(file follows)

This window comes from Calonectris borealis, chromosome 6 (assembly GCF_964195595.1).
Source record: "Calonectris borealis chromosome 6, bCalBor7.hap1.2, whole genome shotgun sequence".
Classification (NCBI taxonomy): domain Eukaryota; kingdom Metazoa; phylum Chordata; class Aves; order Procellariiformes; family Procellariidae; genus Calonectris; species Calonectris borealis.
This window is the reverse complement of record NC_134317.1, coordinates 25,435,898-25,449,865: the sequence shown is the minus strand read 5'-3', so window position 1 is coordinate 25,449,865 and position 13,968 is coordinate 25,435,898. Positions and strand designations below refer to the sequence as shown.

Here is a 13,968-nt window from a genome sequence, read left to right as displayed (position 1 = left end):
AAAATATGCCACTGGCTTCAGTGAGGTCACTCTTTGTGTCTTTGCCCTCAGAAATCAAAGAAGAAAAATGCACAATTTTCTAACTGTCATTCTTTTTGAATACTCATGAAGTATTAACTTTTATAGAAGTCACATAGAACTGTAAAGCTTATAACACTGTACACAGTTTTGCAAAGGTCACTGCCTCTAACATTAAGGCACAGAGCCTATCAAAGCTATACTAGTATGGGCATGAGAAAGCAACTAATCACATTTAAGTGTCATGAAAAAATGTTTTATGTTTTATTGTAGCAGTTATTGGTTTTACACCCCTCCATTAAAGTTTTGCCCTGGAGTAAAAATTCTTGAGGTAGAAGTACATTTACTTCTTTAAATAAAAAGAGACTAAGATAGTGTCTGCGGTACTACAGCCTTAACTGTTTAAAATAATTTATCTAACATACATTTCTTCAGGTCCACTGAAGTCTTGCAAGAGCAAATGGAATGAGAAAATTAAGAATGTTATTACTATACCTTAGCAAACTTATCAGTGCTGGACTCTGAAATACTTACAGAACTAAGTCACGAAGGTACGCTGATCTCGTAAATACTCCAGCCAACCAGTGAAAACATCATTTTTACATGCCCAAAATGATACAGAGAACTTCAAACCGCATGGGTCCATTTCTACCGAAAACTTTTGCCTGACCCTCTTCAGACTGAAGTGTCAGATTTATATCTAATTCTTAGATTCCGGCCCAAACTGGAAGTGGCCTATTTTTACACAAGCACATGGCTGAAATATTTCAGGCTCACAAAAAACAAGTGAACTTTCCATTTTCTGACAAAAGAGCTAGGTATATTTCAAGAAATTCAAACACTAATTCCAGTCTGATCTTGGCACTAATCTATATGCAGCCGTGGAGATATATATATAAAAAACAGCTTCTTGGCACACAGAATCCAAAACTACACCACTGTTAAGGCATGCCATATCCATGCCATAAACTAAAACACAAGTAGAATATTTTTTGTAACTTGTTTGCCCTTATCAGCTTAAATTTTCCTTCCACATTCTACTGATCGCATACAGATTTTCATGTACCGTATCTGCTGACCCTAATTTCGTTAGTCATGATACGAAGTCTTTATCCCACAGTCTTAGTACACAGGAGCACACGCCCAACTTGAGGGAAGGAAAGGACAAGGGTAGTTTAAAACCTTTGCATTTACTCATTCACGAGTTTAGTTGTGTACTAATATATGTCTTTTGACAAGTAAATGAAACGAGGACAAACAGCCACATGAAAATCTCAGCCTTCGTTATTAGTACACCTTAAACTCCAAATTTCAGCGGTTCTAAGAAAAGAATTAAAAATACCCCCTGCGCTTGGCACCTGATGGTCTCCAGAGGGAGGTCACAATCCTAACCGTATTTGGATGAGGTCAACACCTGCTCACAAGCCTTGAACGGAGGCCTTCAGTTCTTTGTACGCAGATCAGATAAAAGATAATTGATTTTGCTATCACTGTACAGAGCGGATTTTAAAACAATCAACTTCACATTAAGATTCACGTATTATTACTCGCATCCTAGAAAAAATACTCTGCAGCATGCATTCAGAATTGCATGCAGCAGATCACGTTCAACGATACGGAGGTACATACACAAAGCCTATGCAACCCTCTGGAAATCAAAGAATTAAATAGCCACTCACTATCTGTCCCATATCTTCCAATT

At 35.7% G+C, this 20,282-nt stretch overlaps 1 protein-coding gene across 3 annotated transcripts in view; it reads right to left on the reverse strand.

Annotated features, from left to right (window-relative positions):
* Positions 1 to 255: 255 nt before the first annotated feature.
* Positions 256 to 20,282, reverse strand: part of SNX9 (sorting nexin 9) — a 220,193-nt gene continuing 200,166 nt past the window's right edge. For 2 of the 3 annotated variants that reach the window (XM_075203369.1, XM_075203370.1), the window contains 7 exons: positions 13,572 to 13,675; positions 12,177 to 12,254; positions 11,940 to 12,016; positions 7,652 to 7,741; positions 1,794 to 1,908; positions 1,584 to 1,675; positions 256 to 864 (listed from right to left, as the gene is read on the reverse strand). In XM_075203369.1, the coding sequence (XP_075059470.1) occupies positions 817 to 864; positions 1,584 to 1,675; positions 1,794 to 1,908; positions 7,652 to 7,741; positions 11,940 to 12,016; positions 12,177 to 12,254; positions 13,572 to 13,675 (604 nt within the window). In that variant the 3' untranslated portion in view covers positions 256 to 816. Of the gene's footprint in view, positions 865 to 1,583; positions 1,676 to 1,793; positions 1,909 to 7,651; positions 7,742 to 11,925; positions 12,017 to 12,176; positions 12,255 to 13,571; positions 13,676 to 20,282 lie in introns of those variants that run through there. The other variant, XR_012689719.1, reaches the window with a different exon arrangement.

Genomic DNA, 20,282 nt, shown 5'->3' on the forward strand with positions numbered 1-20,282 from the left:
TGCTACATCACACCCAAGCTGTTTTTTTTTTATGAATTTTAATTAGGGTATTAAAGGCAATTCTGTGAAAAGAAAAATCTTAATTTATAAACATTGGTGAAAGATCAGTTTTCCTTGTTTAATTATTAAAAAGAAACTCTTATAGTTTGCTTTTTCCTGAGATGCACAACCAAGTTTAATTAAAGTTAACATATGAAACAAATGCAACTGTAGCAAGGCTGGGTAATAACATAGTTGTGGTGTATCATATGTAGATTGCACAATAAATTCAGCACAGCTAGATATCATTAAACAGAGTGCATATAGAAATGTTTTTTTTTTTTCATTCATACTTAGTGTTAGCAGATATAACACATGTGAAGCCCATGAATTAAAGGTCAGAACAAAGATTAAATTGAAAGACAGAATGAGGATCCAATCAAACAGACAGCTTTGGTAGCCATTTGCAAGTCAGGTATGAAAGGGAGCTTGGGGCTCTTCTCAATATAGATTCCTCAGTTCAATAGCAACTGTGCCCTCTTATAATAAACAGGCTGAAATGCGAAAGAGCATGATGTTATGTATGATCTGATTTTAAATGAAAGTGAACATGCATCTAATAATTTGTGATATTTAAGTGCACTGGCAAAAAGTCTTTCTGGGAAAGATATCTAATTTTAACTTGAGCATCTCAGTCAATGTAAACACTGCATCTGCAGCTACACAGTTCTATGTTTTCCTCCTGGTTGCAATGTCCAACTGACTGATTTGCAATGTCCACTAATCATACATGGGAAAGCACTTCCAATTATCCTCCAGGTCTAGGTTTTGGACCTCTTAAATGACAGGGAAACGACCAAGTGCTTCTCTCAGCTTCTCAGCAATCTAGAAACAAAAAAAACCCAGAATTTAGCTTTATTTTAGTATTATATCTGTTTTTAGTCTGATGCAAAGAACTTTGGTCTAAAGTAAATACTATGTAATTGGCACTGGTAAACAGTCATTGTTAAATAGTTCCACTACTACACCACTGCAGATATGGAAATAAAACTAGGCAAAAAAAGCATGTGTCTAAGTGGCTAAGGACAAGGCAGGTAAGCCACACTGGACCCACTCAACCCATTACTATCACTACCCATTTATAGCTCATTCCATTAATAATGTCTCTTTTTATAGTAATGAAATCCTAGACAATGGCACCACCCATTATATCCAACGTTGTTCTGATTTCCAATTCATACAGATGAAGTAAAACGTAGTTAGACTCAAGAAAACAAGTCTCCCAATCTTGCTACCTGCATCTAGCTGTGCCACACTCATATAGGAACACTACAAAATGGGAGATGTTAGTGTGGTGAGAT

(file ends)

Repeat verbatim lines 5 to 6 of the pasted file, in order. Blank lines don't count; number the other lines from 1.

Here is a 13,968-nt window from a genome sequence, read left to right as displayed (position 1 = left end):
AAAATATGCCACTGGCTTCAGTGAGGTCACTCTTTGTGTCTTTGCCCTCAGAAATCAAAGAAGAAAAATGCACAATTTTCTAACTGTCATTCTTTTTGAATACTCATGAAGTATTAACTTTTATAGAAGTCACATAGAACTGTAAAGCTTATAACACTGTACACAGTTTTGCAAAGGTCACTGCCTCTAACATTAAGGCACAGAGCCTATCAAAGCTATACTAGTATGGGCATGAGAAAGCAACTAATCACATTTAAGTGTCATGAAAAAATGTTTTATGTTTTATTGTAGCAGTTATTGGTTTTACACCCCTCCATTAAAGTTTTGCCCTGGAGTAAAAATTCTTGAGGTAGAAGTACATTTACTTCTTTAAATAAAAAGAGACTAAGATAGTGTCTGCGGTACTACAGCCTTAACTGTTTAAAATAATTTATCTAACATACATTTCTTCAGGTCCACTGAAGTCTTGCAAGAGCAAATGGAATGAGAAAATTAAGAATGTTATTACTATACCTTAGCAAACTTATCAGTGCTGGACTCTGAAATACTTACAGAACTAAGTCACGAAGGTACGCTGATCTCGTAAATACTCCAGCCAACCAGTGAAAACATCATTTTTACATGCCCAAAATGATACAGAGAACTTCAAACCGCATGGGTCCATTTCTACCGAAAACTTTTGCCTGACCCTCTTCAGACTGAAGTGTCAGATTTATATCTAATTCTTAGATTCCGGCCCAAACTGGAAGTGGCCTATTTTTACACAAGCACATGGCTGAAATATTTCAGGCTCACAAAAAACAAGTGAACTTTCCATTTTCTGACAAAAGAGCTAGGTATATTTCAAGAAATTCAAACACTAATTCCAGTCTGATCTTGGCACTAATCTATATGCAGCCGTGGAGATATATATATAAAAAACAGCTTCTTGGCACACAGAATCCAAAACTACACCACTGTTAAGGCATGCCATATCCATGCCATAAACTAAAACACAAGTAGAATATTTTTTGTAACTTGTTTGCCCTTATCAGCTTAAATTTTCCTTCCACATTCTACTGATCGCATACAGATTTTCATGTACCGTATCTGCTGACCCTAATTTCGTTAGTCATGATACGAAGTCTTTATCCCACAGTCTTAGTACACAGGAGCACACGCCCAACTTGAGGGAAGGAAAGGACAAGGGTAGTTTAAAACCTTTGCATTTACTCATTCACGAGTTTAGTTGTGTACTAATATATGTCTTTTGACAAGTAAATGAAACGAGGACAAACAGCCACATGAAAATCTCAGCCTTCGTTATTAGTACACCTTAAACTCCAAATTTCAGCGGTTCTAAGAAAAGAATTAAAAATACCCCCTGCGCTTGGCACCTGATGGTCTCCAGAGGGAGGTCACAATCCTAACCGTATTTGGATGAGGTCAACACCTGCTCACAAGCCTTGAACGGAGGCCTTCAGTTCTTTGTACGCAGATCAGATAAAAGATAATTGATTTTGCTATCACTGTACAGAGCGGATTTTAAAACAATCAACTTCACATTAAGATTCACGTATTATTACTCGCATCCTAGAAAAAATACTCTGCAGCATGCATTCAGAATTGCATGCAGCAGATCACGTTCAACGATACGGAGGTACATACACAAAGCCTATGCAACCCTCTGGAAATCAAAGAATTAAATAGCCACTCACTATCTGTCCCATATCTTCCAATT